The Joy of Dream Groups ~ & some things to consider

Victoria Vlach

Victoria Vlach

I get excited about dreams. I like to talk about dreams and explore dreams and dreamstates.

In those first early groups (of the 1980’s), I quickly discovered that people were hungry for information about their dreams. They usually came with the question ‘What does it mean?’, looking for a specific, concrete interpretation of their dreams. At the time, the concept that dreams were mysterious and needed an expert who could interpret them was still very strong. I wanted to share what I knew, but I didn’t want to be the ‘expert’ that ‘interpreted’ dreams – that approach too often takes the power of the dream away from the dreamer and I wanted to help people understand their dreams from the inside. What expertise I had came simply from being a bit further along the path, having a few more tools and resources, and the experience of working with my own dreams. I wanted to connect the heart and the whole body to dreams, as well as the head. And so, like many dreamworkers, I do not ‘interpret’ dreams. What I do is offer some tools, some techniques, some resources, maybe ask a few questions and make a few suggestions along the way – always mindful that an engaged dreamer is an active dreamer, and when a dreamer is actively engaged, the dream unfolds for the dreamer from the inside. The connection, the ‘ah ha’, is more deeply felt when it comes from within the dreamer. But you already know this.

I’ve had a number of dream groups since the ‘80’s. I can’t help it – if there isn’t a dream group in my life, I’ll go looking for one and will put one together if necessary. I’ve been to a number of dream groups, classes, and workshops over the years, and have had lunch-time dream groups as well as weeknight and weekend groups. I still do dream workshops on occasion. My approach is very eclectic – if it works, I’ll use it!

These days, I am Organizer for a dream group on ( I learned about Meetup through Dream Network and took a look to see what Meetup was all about. A number of people were interested in a dream group but no one had stepped up as Organizer. It seemed pretty simple to set things up on Meetup, so I started the Austin Dreams Meetup group.

We’ve been meeting twice a month for over a year now! Until recently we were the only dream meetup group in Texas. Unlike past groups in which I was the ‘leader’, this group was set up intentionally as a ‘leaderless’ group with an open format. It’s ‘our’ group, rather than ‘my’ group. I see my role as more of a ‘facilitator’ — attending to group dynamics, following where the group leads, ensuring that everyone has an opportunity to participate, teaching specific dreamwork techniques as we explore dreams in a variety of ways, talking less, listening more, and bringing the conversation back to the dream topic or dream at hand if the conversation goes too far afield (while recognizing that digressions and side-trips do have a valuable place in the process of understanding dreams). I also pay attention to the time so we can wrap up the formal meeting and clear the room for any other group coming in. There are two Assistant Organizers who help with some of the practical matters of the group, and one of them wants to learn to facilitate. I’m excited to help him grow into that role.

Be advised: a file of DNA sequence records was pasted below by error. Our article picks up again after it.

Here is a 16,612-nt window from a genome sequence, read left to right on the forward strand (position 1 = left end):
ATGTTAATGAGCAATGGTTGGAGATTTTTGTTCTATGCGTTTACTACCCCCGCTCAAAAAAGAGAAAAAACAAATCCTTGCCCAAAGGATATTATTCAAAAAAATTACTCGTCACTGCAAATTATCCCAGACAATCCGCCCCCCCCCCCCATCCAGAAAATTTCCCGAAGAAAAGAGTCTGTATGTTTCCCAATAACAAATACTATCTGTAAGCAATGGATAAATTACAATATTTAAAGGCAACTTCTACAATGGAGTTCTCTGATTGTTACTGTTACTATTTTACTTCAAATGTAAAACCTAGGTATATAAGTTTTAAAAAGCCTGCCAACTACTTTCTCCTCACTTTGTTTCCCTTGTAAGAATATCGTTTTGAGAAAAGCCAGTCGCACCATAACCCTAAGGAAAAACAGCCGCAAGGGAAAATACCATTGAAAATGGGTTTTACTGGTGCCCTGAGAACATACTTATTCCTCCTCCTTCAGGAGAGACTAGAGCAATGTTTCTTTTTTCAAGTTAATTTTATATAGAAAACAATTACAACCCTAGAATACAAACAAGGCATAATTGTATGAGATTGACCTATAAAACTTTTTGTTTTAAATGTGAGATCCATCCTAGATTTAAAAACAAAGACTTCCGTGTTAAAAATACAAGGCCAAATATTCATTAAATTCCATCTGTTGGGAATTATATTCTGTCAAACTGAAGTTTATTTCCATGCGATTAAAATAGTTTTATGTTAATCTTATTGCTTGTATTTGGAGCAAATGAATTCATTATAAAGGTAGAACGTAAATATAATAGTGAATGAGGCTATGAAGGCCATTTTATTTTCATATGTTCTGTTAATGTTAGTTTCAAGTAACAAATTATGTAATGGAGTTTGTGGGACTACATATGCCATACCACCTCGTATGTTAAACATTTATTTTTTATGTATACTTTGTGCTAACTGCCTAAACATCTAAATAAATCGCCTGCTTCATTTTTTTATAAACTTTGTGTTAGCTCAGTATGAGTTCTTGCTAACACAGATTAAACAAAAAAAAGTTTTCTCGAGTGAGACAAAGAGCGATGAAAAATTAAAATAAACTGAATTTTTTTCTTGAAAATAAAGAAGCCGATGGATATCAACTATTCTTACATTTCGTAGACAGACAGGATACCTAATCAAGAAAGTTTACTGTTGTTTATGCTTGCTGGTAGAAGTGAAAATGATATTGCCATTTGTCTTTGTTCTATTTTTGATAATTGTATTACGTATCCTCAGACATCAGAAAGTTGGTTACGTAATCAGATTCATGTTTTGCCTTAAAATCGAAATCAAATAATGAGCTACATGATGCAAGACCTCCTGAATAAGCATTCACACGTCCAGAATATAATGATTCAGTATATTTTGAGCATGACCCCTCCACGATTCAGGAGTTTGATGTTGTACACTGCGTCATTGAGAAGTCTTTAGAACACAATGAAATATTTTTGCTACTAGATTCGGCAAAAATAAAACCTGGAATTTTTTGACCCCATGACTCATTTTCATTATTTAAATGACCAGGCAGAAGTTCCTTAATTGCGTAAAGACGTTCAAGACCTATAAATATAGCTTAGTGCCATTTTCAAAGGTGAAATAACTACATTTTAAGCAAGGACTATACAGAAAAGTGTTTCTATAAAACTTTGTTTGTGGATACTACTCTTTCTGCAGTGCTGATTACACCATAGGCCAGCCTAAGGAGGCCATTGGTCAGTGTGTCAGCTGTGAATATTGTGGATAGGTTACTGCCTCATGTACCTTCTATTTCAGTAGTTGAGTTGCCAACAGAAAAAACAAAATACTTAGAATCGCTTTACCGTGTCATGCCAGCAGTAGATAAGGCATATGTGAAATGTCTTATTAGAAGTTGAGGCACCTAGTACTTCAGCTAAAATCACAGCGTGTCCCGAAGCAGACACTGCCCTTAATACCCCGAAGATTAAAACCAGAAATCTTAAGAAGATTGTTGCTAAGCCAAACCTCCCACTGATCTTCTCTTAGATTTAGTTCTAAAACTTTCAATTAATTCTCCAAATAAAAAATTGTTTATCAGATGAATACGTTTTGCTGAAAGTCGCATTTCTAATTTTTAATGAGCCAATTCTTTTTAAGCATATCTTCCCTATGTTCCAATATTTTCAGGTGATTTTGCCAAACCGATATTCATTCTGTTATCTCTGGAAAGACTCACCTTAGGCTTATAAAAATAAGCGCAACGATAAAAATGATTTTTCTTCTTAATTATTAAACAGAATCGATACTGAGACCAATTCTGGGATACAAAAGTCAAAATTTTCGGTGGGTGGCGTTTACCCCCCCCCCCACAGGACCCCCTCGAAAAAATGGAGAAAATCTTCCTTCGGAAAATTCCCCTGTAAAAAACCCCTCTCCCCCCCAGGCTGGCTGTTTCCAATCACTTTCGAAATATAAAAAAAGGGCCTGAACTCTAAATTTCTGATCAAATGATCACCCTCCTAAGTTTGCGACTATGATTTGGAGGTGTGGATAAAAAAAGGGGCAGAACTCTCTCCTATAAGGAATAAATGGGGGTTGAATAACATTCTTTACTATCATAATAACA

In our group, we talk about dreams and end up in conversations about the nature of time, god, group dreams, and multiple realities (for example). We explore common themes like bathroom dreams, flying, or being naked. We play with numerous dreamwork techniques, including ‘draw a picture/ tell a story,’ variations on different ‘role playing’ techniques, and we frequently use the ever popular ‘if it were my dream’ technique. Several participants have shared other dreamwork techniques they have learned, and each person’s area of interest or expertise provide unique and often fascinating ways to look at a dream. We’ve also connected with another dreamworker in a nearby community and some members have done dreamwork with her as well. We get together often enough and consistently enough that the ‘core’ group (those who come most often), now has a ‘collective memory’ of dreams and can see how someone’s dreams change and evolve over time. It’s a wonderful feeling to be connected in this way, able to reference a dreamer’s past dreams as we help them explore a current dream. And although we do end the formal meeting on time, it is not unusual for folks to hang out after the meeting, continuing conversations or getting a bite to eat.